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"A Fuddrucker, a Quizno, and a Kona Grill walk into a bar..." | spooky kitchens #10
March 18th, 2022. Look at these brands in the news. What is this, 2002?
Happy Friday y’all,
10 issues in, many more to go! 🤞
First thing’s first: you can also read this on the web, with slightly better aesthetics than your inbox. Just FYI.
We’re all news no feature this week! Feels like business is on spring break — or at least, major stories. Or I’m missing things (highly possible). Anyway. To the headlines!
So what happened this week?
🍔 Big burger chain Fuddruckers beefs up with new Austin ghost kitchen (Eric Sandler, Culture Map Austin). Fuddruckers joins fellow tenants Grimaldi’s, Dog Haus (+ several virtual Absolute Brands), Pollo Campero, and Hawaiian Bros at Kitchen United’s Austin Mix location. This is Fuddruckers’ second expansion with Kitchen United, after opening in Houston inside the second Kroger/Kitchen United ghost kitchen.
💰 Digitizing the kitchen: VCs turn up the heat on restaurant tech investment (Christine Kilpatrick, Crunchbase News). This is a nice, non-comprehensive summary (and useful graphic) of restaurant tech investment over the last few years. Nothing especially new, but one item of note is that while the overall number of investments was down last year, the total spend on rest-tech firms was up. Fewer investments; more money. Tech appears to be one part of the restaurant industry that has not slowed over the last couple years.
📈 This startup wants to make it easier for local restaurants to expand beyond their hometowns (Erin Cabrey, Morning Brew). A profile on Local Kitchens (formerly Virtual Kitchen Company) a ghost kitchen that refuses to call itself a ghost kitchen, citing that ghost kitchens “aren’t optimized for pickup and typically focus on new, rather than existing brands.” Which, if you take one look at both pickup and national brand-heavy Kitchen United, is a head-scratcher. Even CloudKitchens, C3, and REEF today often are set up for customer pick-up, and all serve chains. It’s an odd distinction to make. Aside from that, Local Kitchens’ model is a bit of a mix-and-match of other ghost kitchens — offering the all-in-one semi-franchise solution of REEF plus the order-from-any-brand tech of Kitchen United. The hybrid company is playing catch-up in the not too crowded but not not crowded space; Local Kitchens’ last funding round was $25M in 2021 and it currently has 6 locations.
🚫 Barcelona aims to ban ghost kitchens and dark markets (Tzvetozar Vincent Iolov, The Mayor). Residents of the city of Barcelona are getting tired of local ghost businesses; namely, the constant traffic around the sites (which seem to be located in residential areas) as well as the noise and smell of the operations. This is far from the first instance of locals complaining about specifically these issues; Deliveroo’s ghost kitchens in the UK have faced similar complaints for years. But for such a large city to begin putting firm restrictions into place means that either the complaints are many or the problems are serious (or both). US-based ghost kitchens haven’t faced too many of these types of grievances over the years; though Chicago and New York have had their tussles with operators. May be something to watch over the coming years as US ghost operations grow within their cities of influence.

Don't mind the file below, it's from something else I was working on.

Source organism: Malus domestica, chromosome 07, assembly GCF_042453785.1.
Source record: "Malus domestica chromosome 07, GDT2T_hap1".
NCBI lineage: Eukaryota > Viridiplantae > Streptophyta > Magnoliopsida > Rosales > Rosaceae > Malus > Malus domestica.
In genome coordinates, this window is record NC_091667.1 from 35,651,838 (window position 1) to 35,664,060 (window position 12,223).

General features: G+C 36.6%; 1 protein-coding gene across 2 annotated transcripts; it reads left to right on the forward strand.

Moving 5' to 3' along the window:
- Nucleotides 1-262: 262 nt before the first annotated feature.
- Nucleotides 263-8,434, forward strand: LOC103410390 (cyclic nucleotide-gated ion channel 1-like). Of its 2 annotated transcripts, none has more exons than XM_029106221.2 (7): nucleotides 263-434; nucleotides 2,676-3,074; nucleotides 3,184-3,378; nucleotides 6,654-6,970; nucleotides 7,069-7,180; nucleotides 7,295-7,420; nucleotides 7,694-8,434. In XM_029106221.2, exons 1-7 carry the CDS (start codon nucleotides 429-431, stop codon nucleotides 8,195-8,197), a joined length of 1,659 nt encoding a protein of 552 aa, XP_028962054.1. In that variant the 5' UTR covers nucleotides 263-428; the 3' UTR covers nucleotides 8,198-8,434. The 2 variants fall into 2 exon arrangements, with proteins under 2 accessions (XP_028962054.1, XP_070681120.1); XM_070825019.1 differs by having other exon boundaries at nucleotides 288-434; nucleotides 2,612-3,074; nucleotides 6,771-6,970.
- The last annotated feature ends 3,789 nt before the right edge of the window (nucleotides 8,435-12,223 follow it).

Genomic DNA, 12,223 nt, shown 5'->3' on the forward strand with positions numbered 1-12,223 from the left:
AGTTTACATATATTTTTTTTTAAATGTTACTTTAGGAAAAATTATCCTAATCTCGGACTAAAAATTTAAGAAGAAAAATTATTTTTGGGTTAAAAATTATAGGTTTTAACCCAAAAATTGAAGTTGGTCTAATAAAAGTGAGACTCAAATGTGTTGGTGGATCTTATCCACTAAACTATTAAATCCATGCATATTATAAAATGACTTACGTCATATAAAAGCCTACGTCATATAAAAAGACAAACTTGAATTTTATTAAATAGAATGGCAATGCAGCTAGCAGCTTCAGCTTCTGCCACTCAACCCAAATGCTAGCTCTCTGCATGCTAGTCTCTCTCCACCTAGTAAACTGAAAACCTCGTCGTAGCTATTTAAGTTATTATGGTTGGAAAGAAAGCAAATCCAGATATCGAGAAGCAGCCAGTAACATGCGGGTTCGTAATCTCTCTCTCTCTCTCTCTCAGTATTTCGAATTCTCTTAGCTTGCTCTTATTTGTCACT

🍖 Reef Technology partners with The One Group for fine- and casual-dining collaboration (Holly Petre, NRN). Is there as odd a couple in restaurant groups as capital-F Fine-dining steakhouse STK and the bankrupt-Lazarus Kona Grill? Probably. There are a lot of restaurants (though no other combos immediately spring to mind). But it still tickles me. Both of them have partnered with REEF under The One Group (Neo?), which makes plenty of sense for Kona Grill, but is a little more intriguing for STK as fine dining brands have hardly forayed into the ghost space. I’m looking forward to seeing what the menu and strategy is for STK-to-go; they’re not known for gambles.
🥷 Is Ghost Kitchen Brands a QSR Concept in disguise? (Arthur Robert, Franchise Times). “There’s no customer service,” says Marc Choy, president of Ghost Kitchen Brands (in the article). It appears to be a…positive attribute? Mr. Choy follows up this statement by citing Quizons as “a prime example” of an “ideal partner” for the company. On the one hand, I applaud the bravery of these statements. On the other…what? “Customer service” is probably the first thing people associate with restaurants after “food,” and Quiznos is practically a cautionary tale serial restaurateurs tell their children to keep them behaving angelically. I’m not sure what people are really supposed to think upon hearing that, other than “…Hm.” Roasting aside, Ghost Kitchen Brands is growing; mostly via the Walmarts it has so far called home.
That’s been spooky kitchens.
P.S. If you’re just jumping into ghost kitchens and want to learn more, check out my ghostly glossary and spooky kitchens ghost kitchen cheat sheet. They’re there (and frequently updated) to help make sense of this weird and wild west.